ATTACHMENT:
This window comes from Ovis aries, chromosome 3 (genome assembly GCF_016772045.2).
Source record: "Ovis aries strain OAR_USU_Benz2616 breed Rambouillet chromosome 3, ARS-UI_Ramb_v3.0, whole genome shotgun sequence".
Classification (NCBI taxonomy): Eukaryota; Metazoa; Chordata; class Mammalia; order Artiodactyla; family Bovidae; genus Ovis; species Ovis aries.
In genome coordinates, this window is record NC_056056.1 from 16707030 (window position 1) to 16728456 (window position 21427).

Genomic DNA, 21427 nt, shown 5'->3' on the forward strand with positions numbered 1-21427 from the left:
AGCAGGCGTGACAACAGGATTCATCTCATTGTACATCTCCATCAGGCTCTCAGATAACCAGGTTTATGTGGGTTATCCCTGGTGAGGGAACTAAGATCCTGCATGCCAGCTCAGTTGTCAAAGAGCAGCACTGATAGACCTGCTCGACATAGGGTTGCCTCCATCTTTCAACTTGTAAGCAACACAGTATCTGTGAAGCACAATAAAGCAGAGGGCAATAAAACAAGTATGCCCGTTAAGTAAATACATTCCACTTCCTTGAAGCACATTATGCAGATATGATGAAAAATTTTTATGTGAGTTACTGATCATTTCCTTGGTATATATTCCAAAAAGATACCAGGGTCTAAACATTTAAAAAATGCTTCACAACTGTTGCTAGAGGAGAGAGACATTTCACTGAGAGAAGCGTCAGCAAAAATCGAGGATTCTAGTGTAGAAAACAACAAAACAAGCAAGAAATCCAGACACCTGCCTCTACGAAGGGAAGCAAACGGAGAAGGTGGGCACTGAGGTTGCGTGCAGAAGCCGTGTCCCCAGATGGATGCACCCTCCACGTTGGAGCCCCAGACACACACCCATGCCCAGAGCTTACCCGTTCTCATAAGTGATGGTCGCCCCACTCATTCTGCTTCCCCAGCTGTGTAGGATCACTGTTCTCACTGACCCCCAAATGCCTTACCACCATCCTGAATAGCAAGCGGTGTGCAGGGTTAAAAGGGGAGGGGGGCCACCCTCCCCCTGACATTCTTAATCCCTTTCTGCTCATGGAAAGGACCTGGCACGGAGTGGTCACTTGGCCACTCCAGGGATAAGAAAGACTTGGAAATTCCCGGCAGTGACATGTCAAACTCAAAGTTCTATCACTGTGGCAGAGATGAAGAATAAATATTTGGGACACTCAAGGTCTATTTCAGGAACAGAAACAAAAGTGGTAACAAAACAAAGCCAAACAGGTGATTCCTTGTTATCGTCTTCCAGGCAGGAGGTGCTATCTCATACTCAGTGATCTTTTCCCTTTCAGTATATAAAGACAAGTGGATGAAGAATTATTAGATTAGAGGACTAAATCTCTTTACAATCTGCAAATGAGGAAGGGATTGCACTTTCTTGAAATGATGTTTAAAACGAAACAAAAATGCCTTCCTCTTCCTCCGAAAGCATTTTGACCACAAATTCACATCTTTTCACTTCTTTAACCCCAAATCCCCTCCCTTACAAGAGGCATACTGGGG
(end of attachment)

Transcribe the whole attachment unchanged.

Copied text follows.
This window comes from Ovis aries, chromosome 3 (genome assembly GCF_016772045.2).
Source record: "Ovis aries strain OAR_USU_Benz2616 breed Rambouillet chromosome 3, ARS-UI_Ramb_v3.0, whole genome shotgun sequence".
Classification (NCBI taxonomy): Eukaryota; Metazoa; Chordata; class Mammalia; order Artiodactyla; family Bovidae; genus Ovis; species Ovis aries.
In genome coordinates, this window is record NC_056056.1 from 16707030 (window position 1) to 16728456 (window position 21427).

Genomic DNA, 21427 nt, shown 5'->3' on the forward strand with positions numbered 1-21427 from the left:
AGCAGGCGTGACAACAGGATTCATCTCATTGTACATCTCCATCAGGCTCTCAGATAACCAGGTTTATGTGGGTTATCCCTGGTGAGGGAACTAAGATCCTGCATGCCAGCTCAGTTGTCAAAGAGCAGCACTGATAGACCTGCTCGACATAGGGTTGCCTCCATCTTTCAACTTGTAAGCAACACAGTATCTGTGAAGCACAATAAAGCAGAGGGCAATAAAACAAGTATGCCCGTTAAGTAAATACATTCCACTTCCTTGAAGCACATTATGCAGATATGATGAAAAATTTTTATGTGAGTTACTGATCATTTCCTTGGTATATATTCCAAAAAGATACCAGGGTCTAAACATTTAAAAAATGCTTCACAACTGTTGCTAGAGGAGAGAGACATTTCACTGAGAGAAGCGTCAGCAAAAATCGAGGATTCTAGTGTAGAAAACAACAAAACAAGCAAGAAATCCAGACACCTGCCTCTACGAAGGGAAGCAAACGGAGAAGGTGGGCACTGAGGTTGCGTGCAGAAGCCGTGTCCCCAGATGGATGCACCCTCCACGTTGGAGCCCCAGACACACACCCATGCCCAGAGCTTACCCGTTCTCATAAGTGATGGTCGCCCCACTCATTCTGCTTCCCCAGCTGTGTAGGATCACTGTTCTCACTGACCCCCAAATGCCTTACCACCATCCTGAATAGCAAGCGGTGTGCAGGGTTAAAAGGGGAGGGGGGCCACCCTCCCCCTGACATTCTTAATCCCTTTCTGCTCATGGAAAGGACCTGGCACGGAGTGGTCACTTGGCCACTCCAGGGATAAGAAAGACTTGGAAATTCCCGGCAGTGACATGTCAAACTCAAAGTTCTATCACTGTGGCAGAGATGAAGAATAAATATTTGGGACACTCAAGGTCTATTTCAGGAACAGAAACAAAAGTGGTAACAAAACAAAGCCAAACAGGTGATTCCTTGTTATCGTCTTCCAGGCAGGAGGTGCTATCTCATACTCAGTGATCTTTTCCCTTTCAGTATATAAAGACAAGTGGATGAAGAATTATTAGATTAGAGGACTAAATCTCTTTACAATCTGCAAATGAGGAAGGGATTGCACTTTCTTGAAATGATGTTTAAAACGAAACAAAAATGCCTTCCTCTTCCTCCGAAAGCATTTTGACCACAAATTCACATCTTTTCACTTCTTTAACCCCAAATCCCCTCCCTTACAAGAGGCATACTGGGG